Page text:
Originally published for IAreYeti.
At the beginning of every year, debut albums are released in abundance, with each artist hopeful of making an impact on the music industry. Camden-based Tribes have been dubbed as ‘ones to watch in 2012’, following in the footsteps of bands like The Vaccines, as one of the breakthrough guitar bands of the year. In their debut album ‘Baby’, Tribes have set out to revive grunge and, while the influences are clearly there in the melodies, the lyrics seem more melancholic and sentimental than your typical angst-fuelled grunge anthems.
The band’s influences are made clear from the start, with the riff at the beginning of album-opener ‘Whenever’ sounding suspiciously similar to that of ‘Come as You Are’ by grunge heroes, Nirvana. However, when Johnny Lloyd’s vocals kick in, so too does the melancholy, with the almost despairing wail of “If you came back it’d just be me and you” suggesting that this album is not simply going to be about a hatred of conformity and desire for freedom. The following track and current single, ‘We Were Children’ reeks of nostalgia and seems like a strong attempt to produce an anthem for their generation.
Throughout the album, the band have a tendency to follow a similar progression in several of their songs, from a thrashing beginning, to a whispering bridge leading in to a big chorus. A prime example of this is on one of the album’s stand-out tracks ‘Sappho’, which shows a much more profound side to Lloyd’s song writing, in which he asks: “How do you tell a child that there’s no God up in the sky and it’s all a lie?” Another of the album’s stand-out tracks ‘Alone or With Friends’ shows a more experimental side to the band, with the echoing vocals and guitar distortion nodding to influences from the Britpop era.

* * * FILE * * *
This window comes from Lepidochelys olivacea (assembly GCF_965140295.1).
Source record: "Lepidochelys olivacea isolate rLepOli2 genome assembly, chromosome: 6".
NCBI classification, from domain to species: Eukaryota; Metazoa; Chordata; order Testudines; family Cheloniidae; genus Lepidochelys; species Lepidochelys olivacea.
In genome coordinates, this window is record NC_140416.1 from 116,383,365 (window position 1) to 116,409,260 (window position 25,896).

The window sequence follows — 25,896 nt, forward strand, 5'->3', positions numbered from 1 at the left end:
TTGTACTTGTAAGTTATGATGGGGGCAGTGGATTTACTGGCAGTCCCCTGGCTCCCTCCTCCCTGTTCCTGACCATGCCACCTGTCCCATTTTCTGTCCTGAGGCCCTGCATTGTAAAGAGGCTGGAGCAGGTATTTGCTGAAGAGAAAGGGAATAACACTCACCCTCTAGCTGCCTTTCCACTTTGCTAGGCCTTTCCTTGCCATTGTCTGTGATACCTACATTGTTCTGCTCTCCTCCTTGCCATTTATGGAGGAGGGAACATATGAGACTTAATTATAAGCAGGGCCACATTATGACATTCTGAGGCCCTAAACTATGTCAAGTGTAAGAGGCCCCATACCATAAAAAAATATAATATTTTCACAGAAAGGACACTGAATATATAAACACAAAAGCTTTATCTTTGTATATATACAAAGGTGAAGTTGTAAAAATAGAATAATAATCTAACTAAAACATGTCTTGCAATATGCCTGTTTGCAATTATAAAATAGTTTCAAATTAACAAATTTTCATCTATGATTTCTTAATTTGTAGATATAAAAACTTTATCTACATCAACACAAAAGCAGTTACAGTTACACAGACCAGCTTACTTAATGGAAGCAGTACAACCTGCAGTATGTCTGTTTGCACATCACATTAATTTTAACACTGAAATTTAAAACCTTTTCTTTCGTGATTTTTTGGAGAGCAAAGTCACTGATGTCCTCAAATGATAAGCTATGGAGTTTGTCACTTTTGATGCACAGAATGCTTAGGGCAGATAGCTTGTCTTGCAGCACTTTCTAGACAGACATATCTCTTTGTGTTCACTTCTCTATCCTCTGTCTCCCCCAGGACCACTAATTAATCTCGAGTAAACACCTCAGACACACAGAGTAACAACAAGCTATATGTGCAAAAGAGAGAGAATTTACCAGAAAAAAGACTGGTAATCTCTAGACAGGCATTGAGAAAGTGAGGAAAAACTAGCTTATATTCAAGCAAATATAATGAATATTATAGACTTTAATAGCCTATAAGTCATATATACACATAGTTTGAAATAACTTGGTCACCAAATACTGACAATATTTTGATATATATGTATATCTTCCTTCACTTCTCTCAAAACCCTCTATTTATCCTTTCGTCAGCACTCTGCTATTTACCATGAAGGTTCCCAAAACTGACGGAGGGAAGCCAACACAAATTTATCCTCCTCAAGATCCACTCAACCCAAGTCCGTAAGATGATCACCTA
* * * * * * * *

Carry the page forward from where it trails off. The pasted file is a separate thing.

It’s difficult to pin down Tribes’ sound to one genre, which is one of the most appealing things about the band. They’ve been referred to as indie, grunge, glam rock and even pop-punk but, in fact, their debut album cites influences from all those genres, without sounding like too much of a mish-mash. Tribes are exactly what British music needs right now: a band that are not afraid to be a bit daring with their sound and are not one-dimensional.
Where The Vaccines fell short, Tribes pick up the pieces and prove that catchy songs can only get you so far but having depth is what really gives a band longevity – and Tribes have a wealth of depth. The critics may already have them down as one of the breakthrough bands of 2012 but, unless they allow themselves to get caught up in the eye of the storm, Tribes could be destined for bigger and greater things in the future.
Overall Rating: 4/5